With two guitars unfortunately those root songs tend to leave the bass player in a more boring space.  In a one-guitar band, you can Geddyfy them a bit more because you need to take up more space.  In a two guitar band you're basically competing with the bass drum.  I've been in and out of a band like yours, playing similar material.  The Who stuff is good but you find two guitars can just fill up so much.  You've got the lead player basically playing what Pete plays and you've got the rhythm player bashing away and taking up unnecessary space.

 

The rhythm guitarist does fatten the sound out.  I might rebel and start playing countermelodies up the top to cut through the six-string wall.

 

Without wanting to sound arrogant, I think I'm the best musician.  The lead guitarist has good technical chops but I feel I bring more musicality and feel overall.  The drummer is a bit nervous so I groove hard to give him confidence.



#9 chemistry1973

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Posted 29 October 2018 - 07:18 PM

The drummer is a bit nervous so I groove hard to give him confidence.


Pink slip for that guy.

Unless it’s a hot chick, then you’re fine!

#10 fenderjazz

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Posted 29 October 2018 - 07:53 PM

The rhythm guitarist does fatten the sound out.  I might rebel and start playing countermelodies up the top to cut through the six-string wall.

 

Without wanting to sound arrogant, I think I'm the best musician.  The lead guitarist has good technical chops but I feel I bring more musicality and feel overall.  The drummer is a bit nervous so I groove hard to give him confidence.

 

What's best is teaching the two guitar players to do a Keith Richards/Ron Wood kind of thing.  Less strings, less chord bashing, more arpeggios.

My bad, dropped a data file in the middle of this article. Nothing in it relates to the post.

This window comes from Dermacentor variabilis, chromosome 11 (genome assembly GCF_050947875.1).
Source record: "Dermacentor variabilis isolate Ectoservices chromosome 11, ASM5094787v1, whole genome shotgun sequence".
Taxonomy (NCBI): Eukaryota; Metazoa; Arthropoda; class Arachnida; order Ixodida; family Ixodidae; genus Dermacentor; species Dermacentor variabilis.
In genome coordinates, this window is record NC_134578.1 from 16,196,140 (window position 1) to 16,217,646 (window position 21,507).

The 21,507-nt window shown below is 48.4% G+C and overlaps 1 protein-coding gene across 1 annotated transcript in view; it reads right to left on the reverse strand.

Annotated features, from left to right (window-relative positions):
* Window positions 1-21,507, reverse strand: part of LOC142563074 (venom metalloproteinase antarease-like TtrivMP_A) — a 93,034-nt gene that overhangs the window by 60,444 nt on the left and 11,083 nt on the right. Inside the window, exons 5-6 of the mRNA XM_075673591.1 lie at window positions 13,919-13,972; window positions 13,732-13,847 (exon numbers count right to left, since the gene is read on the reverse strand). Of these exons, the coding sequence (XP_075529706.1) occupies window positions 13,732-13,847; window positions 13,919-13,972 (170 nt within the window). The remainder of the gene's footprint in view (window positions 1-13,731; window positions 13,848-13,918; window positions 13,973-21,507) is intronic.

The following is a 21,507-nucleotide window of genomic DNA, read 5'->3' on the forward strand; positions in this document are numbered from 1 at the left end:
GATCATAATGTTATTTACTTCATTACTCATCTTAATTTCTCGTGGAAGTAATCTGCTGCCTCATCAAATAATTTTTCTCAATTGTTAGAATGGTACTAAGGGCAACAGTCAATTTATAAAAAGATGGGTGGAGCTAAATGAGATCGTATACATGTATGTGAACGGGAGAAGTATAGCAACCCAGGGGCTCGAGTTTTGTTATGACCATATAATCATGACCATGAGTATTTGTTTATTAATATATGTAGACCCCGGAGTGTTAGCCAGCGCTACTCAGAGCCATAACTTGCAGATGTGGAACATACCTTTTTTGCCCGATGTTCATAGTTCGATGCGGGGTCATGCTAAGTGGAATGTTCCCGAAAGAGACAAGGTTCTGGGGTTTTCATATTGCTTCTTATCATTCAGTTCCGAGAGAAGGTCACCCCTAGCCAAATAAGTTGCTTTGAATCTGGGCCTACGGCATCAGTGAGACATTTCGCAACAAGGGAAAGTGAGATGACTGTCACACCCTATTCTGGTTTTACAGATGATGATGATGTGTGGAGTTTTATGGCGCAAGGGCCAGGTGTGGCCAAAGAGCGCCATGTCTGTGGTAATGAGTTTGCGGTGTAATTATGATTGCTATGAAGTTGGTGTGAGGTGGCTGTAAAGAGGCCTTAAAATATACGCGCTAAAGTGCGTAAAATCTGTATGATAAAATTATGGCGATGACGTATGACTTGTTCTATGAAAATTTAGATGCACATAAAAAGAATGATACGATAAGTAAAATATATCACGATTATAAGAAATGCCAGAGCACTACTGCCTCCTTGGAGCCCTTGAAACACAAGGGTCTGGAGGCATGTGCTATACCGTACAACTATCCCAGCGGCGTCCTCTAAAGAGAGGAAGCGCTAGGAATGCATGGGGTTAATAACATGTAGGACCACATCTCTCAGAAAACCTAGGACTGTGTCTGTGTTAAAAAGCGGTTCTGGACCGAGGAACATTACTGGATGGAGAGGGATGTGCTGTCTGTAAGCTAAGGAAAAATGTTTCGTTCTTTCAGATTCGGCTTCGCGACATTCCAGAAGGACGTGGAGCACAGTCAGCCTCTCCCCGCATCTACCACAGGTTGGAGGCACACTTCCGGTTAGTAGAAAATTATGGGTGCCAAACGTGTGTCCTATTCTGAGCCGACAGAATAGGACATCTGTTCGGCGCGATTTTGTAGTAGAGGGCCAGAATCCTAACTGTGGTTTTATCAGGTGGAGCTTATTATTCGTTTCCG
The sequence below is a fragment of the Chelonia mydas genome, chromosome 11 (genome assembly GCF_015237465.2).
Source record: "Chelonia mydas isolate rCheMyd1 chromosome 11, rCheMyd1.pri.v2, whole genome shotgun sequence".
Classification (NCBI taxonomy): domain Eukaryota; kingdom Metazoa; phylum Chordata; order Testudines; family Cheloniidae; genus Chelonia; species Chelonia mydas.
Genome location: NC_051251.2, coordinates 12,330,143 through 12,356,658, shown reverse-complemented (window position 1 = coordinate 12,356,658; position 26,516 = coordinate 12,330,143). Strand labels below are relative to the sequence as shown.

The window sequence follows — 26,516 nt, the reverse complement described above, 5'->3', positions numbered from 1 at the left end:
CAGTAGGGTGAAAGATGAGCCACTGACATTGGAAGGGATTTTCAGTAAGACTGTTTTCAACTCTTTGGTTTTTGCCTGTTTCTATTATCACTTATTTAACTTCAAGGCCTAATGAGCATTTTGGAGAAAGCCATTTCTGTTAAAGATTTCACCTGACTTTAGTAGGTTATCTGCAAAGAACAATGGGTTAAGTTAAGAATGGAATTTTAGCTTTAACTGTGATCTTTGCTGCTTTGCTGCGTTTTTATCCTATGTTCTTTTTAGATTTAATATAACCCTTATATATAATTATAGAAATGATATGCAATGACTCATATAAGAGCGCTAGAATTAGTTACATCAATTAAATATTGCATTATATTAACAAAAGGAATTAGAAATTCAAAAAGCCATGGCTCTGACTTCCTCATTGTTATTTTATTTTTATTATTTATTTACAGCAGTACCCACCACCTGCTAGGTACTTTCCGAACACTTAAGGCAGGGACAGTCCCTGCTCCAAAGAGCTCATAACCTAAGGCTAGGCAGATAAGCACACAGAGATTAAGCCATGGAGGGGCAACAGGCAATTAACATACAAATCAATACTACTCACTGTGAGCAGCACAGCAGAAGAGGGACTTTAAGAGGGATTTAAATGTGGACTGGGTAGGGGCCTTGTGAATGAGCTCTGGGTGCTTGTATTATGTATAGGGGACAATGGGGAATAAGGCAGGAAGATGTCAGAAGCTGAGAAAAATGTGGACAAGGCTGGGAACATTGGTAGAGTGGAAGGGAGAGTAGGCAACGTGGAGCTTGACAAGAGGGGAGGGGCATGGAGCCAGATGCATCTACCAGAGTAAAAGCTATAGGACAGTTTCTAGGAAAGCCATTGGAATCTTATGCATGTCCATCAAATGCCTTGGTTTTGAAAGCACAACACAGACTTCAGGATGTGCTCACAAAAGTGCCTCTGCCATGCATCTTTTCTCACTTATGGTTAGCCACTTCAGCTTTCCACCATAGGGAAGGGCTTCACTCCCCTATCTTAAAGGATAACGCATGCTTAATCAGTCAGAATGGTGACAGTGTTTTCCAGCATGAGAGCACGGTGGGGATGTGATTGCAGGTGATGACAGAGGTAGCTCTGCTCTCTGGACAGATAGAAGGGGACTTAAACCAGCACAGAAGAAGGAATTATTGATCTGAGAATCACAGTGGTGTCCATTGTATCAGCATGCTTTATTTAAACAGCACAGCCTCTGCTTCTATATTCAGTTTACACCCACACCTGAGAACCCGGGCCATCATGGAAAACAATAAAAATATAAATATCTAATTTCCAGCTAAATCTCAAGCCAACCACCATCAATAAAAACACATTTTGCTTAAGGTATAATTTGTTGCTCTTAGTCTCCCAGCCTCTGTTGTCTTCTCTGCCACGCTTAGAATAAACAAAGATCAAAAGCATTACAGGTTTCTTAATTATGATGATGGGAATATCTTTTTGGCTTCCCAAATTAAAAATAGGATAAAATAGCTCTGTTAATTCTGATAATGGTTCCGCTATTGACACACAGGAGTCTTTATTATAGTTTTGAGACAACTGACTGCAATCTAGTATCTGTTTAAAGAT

#11 Moving Target

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Posted 29 October 2018 - 10:40 PM

What's best is teaching the two guitar players to do a Keith Richards/Ron Wood kind of thing.  Less strings, less chord bashing, more arpeggios.


Ta for these suggestions.

One of them could do that, but the other just sort of chugs along on barre chords.

Pink slip for that guy.

Unless it’s a hot chick, then you’re fine!


Like Meg White. Doesn’t play well, but bewwwwwbs! No such luck.

#12 fenderjazz

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Posted 30 October 2018 - 01:57 PM

Ta for these suggestions.

One of them could do that, but the other just sort of chugs along on barre chords.


 

 

Sounds like my other band that did Who covers with two guitar players.  The barre chord basher was also the singer.  He couldn't get a sound to save his life, thankfully, so I manned his amp.  Took out most of the mids.  When that didn't work, I told him to play his Strat instead of his Les Paul or SG.  When that didn't work, I said, hey you should play acoustic on these songs.  That actually worked.  We got that nice doubling effect that Townshend got on many Who songs and I got to rock out Entwistle style.  The drummer was totally onboard.  That was actually a great band.  I've got to go through our cassette recordings and pick out a few gems to post here.  "Substitute" was sublime.  So was "Pictures of Lily"